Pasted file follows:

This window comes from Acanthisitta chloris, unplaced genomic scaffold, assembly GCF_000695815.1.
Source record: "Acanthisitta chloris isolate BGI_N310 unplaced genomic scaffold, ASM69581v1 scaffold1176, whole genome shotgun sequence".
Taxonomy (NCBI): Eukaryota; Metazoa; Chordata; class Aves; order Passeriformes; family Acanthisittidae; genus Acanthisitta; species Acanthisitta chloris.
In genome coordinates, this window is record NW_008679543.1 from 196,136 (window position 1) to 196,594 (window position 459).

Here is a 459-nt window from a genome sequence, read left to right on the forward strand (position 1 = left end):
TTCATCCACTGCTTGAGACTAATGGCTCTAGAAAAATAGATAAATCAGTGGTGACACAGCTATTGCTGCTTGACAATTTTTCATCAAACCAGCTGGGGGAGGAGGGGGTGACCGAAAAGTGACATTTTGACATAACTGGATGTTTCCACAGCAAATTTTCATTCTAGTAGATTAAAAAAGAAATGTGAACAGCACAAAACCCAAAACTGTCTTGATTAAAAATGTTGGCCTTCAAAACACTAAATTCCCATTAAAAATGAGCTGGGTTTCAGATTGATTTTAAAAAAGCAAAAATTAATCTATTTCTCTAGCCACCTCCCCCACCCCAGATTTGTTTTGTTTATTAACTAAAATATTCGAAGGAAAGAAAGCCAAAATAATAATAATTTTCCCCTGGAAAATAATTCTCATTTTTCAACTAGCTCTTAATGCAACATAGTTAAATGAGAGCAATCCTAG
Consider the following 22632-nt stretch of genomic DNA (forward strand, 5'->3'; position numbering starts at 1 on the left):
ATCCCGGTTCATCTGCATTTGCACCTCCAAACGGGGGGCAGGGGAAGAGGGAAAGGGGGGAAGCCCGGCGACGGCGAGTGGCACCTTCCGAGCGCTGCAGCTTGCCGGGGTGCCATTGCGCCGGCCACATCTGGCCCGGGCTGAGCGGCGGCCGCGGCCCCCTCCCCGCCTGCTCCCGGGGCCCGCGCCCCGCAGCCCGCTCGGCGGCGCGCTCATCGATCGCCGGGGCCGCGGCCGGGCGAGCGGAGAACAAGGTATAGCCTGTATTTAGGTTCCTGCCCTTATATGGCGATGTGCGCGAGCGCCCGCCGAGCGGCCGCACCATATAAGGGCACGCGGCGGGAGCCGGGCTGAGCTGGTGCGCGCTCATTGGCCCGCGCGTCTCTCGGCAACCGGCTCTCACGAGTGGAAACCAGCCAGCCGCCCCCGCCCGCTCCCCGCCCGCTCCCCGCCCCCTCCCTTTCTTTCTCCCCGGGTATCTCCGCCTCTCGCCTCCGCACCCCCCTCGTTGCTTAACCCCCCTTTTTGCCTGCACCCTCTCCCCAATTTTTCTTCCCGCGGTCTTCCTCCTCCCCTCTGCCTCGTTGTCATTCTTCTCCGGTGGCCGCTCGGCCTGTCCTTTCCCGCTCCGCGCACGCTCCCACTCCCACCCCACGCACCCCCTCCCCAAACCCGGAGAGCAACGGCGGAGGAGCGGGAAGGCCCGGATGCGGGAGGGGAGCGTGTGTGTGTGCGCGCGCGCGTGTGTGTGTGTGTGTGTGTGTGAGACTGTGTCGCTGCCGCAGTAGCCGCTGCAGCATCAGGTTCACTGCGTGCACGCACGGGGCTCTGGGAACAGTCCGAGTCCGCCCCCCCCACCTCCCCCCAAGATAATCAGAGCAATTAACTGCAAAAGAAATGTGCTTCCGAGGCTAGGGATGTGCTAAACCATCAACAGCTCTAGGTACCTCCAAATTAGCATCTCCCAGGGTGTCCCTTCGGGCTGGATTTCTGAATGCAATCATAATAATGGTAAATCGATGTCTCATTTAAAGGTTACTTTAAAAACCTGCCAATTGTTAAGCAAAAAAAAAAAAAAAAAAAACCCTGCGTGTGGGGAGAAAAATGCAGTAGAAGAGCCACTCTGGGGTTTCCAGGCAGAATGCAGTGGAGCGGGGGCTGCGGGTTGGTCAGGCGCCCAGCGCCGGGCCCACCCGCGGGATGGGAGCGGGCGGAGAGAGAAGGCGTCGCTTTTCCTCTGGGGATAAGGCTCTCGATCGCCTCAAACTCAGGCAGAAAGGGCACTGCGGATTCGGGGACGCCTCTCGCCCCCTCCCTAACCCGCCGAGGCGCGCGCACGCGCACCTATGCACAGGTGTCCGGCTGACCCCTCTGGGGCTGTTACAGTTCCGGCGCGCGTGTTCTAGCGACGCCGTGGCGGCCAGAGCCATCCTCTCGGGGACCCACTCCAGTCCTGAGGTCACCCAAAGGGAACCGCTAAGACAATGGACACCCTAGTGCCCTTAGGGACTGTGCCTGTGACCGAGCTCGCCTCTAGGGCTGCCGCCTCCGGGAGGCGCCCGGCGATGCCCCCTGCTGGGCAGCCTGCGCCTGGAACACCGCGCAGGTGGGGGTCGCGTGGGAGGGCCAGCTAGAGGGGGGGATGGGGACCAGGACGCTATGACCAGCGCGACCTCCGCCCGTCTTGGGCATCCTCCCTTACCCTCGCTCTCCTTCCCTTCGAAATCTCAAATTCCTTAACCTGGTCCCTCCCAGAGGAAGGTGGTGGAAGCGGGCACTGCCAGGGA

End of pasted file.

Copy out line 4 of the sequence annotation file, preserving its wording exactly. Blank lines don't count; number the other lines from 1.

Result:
In genome coordinates, this window is record NW_008679543.1 from 196,136 (window position 1) to 196,594 (window position 459).